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Sunday, 7 December 2014

Psalm 108 - Preparing for Battle

The context of Psalm 108 is preparation for battle. Israel is about to fight their enemies, and these nations, such as Philistia on the west and Edom and Moab on the east geographically surrounded her (vv. 9-10). Edom, in particular, was the focus on this occasion (v. 10). So how does the psalmist prepare for the battle? In his psalm, he highlights three aspects: praise of God (vv. 1-6), the promises of God (vv. 7-9), and prayer to God (vv. 10-13).

One striking feature of this psalm is that it includes several verses from Psalm 57 (108:1-5 are virtually the same as 57:7-11; 108:1 uses a different name for God than does 57:7). Clearly the author believed it was appropriate to use the same verses in different compositions. In Psalm 57 the verses are used as a response to prayer whereas in Psalm 108 they precede prayer.

The context of Psalm 108 is preparation for battle. Israel is about to fight their enemies, and these nations, such as Philistia on the west and Edom and Moab on the east geographically surrounded her (vv. 9-10). Edom, in particular, was the focus on this occasion (v. 10). So how does the psalmist prepare for the battle? In his psalm, he highlights three aspects: praise of God (vv. 1-6), the promises of God (vv. 7-9), and prayer to God (vv. 10-13).

His statement of praise comes from a heart that has learned by experience to be stedfast and fixed. Such an attitude only comes from having proved the Lord's help in the past (v. 1). Yet although he has had this training, the psalmist does not take anything for granted and rises early in the morning to pray for victory (v. 2). As he does so, he looks forward in confidence to praising the Lord in other places, particularly in locations where God's name was not yet known (v. 3). When the psalmist had conquered those enemies he would ensure that they would not hear others exalting his name; instead he would lead in the praise of God. Here we have a vivid example of humility by the psalmist, and it is a reminder that it is only humble people who receive divine help.

The psalmist knows that victory will only occur if the Lord shows mercy. He combines the divine attribute of mercy with another divine attribute, truth (v. 4). This is how we should view all of the Lord's attributes. If we remove his mercy from the picture, what benefit will his truth convey to us? Without mercy, there can only be judgement.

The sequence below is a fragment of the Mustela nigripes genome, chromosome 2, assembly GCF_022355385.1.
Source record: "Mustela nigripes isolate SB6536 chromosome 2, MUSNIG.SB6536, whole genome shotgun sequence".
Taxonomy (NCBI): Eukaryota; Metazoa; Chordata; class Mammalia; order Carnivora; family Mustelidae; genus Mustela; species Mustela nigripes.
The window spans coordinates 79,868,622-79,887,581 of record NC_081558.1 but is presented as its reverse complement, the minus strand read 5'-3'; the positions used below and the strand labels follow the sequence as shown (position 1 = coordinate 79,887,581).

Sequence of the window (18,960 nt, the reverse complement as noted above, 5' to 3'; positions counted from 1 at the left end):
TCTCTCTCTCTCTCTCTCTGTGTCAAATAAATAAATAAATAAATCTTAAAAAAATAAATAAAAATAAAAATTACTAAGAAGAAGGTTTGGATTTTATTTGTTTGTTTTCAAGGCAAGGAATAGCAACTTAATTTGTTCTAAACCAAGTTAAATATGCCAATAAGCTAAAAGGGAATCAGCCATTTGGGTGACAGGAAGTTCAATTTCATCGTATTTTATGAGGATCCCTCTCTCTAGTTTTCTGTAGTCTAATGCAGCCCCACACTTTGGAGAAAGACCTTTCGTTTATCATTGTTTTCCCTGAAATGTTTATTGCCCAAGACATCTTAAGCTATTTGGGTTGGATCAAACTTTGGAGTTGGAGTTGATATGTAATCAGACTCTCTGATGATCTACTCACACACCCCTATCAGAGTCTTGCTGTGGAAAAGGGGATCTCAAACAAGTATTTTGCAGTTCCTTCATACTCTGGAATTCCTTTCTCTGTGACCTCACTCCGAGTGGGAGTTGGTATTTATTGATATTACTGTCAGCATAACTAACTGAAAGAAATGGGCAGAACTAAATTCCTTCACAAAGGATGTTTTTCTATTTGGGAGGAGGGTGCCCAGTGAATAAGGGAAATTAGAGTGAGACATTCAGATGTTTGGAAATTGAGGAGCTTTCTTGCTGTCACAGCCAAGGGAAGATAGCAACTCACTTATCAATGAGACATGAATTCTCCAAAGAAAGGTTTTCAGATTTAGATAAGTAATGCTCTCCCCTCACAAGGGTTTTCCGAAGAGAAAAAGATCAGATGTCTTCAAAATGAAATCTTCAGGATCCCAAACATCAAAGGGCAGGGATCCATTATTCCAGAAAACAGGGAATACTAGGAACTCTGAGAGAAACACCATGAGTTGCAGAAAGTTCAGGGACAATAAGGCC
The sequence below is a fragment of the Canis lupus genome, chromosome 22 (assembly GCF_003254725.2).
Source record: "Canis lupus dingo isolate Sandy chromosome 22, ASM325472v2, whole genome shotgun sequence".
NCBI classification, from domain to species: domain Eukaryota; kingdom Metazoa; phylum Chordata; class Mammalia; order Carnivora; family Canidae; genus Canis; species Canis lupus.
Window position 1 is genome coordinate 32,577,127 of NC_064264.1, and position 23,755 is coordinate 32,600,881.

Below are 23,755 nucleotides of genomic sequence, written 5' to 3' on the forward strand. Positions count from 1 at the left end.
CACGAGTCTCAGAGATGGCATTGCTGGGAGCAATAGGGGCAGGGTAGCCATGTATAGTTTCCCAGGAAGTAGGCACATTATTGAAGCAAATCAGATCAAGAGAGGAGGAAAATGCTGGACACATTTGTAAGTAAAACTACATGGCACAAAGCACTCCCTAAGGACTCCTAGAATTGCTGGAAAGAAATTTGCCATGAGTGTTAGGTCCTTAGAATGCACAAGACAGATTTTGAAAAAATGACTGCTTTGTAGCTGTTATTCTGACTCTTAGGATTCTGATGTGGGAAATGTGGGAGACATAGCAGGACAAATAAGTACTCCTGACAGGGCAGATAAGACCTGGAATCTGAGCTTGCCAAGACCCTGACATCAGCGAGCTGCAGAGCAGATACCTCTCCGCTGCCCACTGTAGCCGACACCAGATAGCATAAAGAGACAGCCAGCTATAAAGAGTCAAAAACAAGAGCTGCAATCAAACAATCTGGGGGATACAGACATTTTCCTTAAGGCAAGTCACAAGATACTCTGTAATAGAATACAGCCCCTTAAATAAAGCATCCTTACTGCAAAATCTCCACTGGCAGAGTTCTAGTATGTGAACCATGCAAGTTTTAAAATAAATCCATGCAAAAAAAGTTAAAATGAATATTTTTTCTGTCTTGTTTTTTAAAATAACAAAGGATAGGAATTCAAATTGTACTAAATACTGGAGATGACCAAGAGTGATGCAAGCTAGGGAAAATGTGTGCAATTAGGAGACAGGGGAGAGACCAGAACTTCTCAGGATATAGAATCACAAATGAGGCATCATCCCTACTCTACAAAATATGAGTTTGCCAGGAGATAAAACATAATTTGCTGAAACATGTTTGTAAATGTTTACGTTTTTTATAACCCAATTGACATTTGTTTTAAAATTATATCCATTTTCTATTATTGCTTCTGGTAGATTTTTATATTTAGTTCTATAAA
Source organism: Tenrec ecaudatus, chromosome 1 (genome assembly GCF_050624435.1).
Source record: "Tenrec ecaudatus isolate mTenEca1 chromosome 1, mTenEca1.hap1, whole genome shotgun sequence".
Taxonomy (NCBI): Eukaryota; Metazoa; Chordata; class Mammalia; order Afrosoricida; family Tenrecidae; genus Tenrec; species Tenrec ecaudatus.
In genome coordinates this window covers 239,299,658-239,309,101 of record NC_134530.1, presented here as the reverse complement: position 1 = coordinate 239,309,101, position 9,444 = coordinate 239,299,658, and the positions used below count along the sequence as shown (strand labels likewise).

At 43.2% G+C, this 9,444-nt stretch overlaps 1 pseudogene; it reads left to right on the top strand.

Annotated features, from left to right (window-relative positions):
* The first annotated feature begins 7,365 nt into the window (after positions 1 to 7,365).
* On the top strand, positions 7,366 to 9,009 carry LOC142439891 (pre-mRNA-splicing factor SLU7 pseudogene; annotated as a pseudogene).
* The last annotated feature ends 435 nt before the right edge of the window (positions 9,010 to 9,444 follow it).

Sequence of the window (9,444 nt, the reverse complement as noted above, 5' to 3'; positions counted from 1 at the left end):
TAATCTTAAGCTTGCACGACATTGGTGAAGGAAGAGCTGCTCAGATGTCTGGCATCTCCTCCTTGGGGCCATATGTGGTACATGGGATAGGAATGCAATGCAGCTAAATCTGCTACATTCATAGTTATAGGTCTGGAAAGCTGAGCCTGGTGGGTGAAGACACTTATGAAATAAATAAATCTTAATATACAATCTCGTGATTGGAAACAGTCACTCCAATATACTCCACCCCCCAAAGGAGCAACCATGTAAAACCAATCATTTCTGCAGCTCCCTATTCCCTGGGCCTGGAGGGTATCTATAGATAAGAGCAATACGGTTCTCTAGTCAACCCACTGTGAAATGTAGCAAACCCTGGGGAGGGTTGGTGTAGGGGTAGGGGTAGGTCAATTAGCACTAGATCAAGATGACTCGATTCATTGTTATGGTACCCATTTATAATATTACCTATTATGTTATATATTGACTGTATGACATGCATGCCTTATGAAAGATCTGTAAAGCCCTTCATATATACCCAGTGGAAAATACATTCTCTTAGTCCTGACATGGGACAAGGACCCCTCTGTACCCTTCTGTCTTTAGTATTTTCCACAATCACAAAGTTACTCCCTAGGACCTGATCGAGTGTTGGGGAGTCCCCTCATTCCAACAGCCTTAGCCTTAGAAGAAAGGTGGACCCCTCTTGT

Because this combination of mercy and truth is always the case, the psalmist can lift high the name of God (vv. 4-5). He uses the highest visible things, such as clouds and the sky, to depict how exalted he knows the Lord is. Yet such elevated exaltation does not make him a distant God (v. 6). He still remains the Lord who can reach down and deliver his people.

The second aspect of obtaining victory is by reminding the Lord of his promises (vv. 7-8). Previously the Lord had given promises to the psalmist that included dividing out the land (v. 7), loyal tribes (v. 8) and complete victory over his enemies (v. 9). The psalmist gives us an example of how to use God's promises. They are intended by him for our use as arguments in our prayers. So when we ask for his help, we should not dwell on our intentions but on his promises.

The fact is that the Lord has never broken a promise he has made. Sometimes we fail to see them fulfilled because we have not kept the attached conditions. When defeat comes our way, our response should not be to question the Lord's loyalty. Neither should our initial response be a resort to his sovereignty; such a response can merely be a ruse to avoid self-examination. Instead we should search our hearts and see if the reason for his denial is in there, perhaps in a tolerated sin.

In verses 10-13, the psalmist comes to the third aspect of obtaining victory and that is intelligent petitions. He asks a necessary question concerning his situation, which was about obtaining victory over Edom. The answer is obvious (God would give it), but it is good to remind ourselves of it. Yet there is also a surprise because the God who would help them is the same God who had refused to deliver them on previous occasions, perhaps because they had trusted in human help (v. 12). But dependance on God will give victory.

Of course, the mark of one who is depending on God is that he gets involved in the battle (v. 13). If the psalmist had sat at home pretending to depend on God the campaign would have been a failure. It is easy to speak about God's sovereignty, but it is a different matter altogether to reveal that we truly believe it. Today God calls us to be his soldiers, who fight depending upon him, as we spread his message of the gospel in order that his enemies will be forgiven. It is true that God blesses the gospel, but it is also essential that we spread it as much as we can.

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